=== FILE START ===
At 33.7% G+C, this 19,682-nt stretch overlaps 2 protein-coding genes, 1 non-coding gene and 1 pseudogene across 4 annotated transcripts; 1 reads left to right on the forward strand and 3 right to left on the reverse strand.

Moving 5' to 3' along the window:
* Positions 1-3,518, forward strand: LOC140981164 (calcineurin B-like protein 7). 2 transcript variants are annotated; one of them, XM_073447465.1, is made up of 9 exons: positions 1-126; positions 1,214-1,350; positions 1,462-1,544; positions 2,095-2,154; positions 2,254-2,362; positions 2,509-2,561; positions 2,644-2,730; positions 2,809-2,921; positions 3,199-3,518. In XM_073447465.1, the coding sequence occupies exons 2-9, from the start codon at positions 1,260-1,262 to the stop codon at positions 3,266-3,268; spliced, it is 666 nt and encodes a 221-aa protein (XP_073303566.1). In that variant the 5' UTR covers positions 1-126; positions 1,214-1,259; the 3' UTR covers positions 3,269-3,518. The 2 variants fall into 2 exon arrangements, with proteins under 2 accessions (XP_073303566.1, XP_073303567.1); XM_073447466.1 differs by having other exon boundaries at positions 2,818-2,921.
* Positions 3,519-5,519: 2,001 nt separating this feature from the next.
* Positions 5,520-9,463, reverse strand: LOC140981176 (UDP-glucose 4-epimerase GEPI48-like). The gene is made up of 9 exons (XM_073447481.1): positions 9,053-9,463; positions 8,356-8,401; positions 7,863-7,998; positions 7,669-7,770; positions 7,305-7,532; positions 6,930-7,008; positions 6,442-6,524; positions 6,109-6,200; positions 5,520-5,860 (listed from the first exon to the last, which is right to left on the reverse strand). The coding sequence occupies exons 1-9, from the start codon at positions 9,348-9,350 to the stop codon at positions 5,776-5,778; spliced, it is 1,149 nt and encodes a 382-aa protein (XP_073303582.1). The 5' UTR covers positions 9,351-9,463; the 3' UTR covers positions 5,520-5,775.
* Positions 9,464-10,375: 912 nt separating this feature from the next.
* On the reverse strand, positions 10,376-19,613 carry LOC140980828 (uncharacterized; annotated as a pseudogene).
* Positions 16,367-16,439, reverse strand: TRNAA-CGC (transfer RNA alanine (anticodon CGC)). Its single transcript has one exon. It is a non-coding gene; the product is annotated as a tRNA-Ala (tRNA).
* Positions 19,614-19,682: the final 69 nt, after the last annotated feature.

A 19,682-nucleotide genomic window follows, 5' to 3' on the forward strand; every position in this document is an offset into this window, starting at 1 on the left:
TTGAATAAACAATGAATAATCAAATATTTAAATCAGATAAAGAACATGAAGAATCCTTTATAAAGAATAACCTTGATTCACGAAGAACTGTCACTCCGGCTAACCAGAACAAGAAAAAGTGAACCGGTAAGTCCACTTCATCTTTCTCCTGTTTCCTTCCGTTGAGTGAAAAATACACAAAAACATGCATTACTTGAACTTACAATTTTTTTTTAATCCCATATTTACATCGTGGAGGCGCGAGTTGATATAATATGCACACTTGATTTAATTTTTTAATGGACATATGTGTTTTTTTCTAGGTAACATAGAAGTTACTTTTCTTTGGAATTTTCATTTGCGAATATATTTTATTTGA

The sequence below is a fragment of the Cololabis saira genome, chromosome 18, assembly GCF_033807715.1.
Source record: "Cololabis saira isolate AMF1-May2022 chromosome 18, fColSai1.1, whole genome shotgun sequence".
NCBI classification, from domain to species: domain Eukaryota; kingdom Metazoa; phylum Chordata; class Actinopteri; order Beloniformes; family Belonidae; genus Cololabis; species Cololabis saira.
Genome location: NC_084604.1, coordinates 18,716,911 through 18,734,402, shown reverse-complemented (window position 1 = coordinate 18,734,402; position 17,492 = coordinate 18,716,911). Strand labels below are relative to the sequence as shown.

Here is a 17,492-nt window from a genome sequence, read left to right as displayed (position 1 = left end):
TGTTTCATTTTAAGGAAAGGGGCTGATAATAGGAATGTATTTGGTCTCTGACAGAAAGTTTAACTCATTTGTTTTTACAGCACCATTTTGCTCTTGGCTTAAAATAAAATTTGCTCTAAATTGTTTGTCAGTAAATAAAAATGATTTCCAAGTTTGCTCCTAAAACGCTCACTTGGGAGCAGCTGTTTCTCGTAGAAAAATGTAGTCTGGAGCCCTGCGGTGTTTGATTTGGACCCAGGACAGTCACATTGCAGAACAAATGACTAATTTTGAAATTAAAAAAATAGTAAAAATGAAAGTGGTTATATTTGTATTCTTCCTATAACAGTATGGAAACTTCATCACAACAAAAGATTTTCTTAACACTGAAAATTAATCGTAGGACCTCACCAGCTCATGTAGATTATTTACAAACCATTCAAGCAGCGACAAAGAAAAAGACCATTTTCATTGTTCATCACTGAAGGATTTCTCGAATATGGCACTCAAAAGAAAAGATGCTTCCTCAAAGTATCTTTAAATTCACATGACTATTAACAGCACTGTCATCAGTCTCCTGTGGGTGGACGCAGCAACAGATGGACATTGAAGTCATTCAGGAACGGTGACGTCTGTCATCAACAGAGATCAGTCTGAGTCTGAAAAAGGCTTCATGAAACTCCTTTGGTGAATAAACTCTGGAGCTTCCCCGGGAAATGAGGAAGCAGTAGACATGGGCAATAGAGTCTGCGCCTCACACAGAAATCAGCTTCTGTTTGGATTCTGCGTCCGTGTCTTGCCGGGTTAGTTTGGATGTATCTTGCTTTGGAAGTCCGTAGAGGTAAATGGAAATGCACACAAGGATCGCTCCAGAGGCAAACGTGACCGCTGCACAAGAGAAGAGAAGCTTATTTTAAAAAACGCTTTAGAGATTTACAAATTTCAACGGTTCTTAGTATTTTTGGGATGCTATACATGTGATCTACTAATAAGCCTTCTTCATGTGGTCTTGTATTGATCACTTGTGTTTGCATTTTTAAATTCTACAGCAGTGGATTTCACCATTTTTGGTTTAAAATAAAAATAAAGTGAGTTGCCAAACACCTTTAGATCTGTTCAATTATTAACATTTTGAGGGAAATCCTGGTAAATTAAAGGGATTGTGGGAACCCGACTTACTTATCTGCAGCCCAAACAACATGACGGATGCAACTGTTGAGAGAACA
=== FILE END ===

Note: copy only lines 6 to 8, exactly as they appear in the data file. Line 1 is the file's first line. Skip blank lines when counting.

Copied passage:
* Positions 9,464-10,375: 912 nt separating this feature from the next.
* On the reverse strand, positions 10,376-19,613 carry LOC140980828 (uncharacterized; annotated as a pseudogene).
* Positions 16,367-16,439, reverse strand: TRNAA-CGC (transfer RNA alanine (anticodon CGC)). Its single transcript has one exon. It is a non-coding gene; the product is annotated as a tRNA-Ala (tRNA).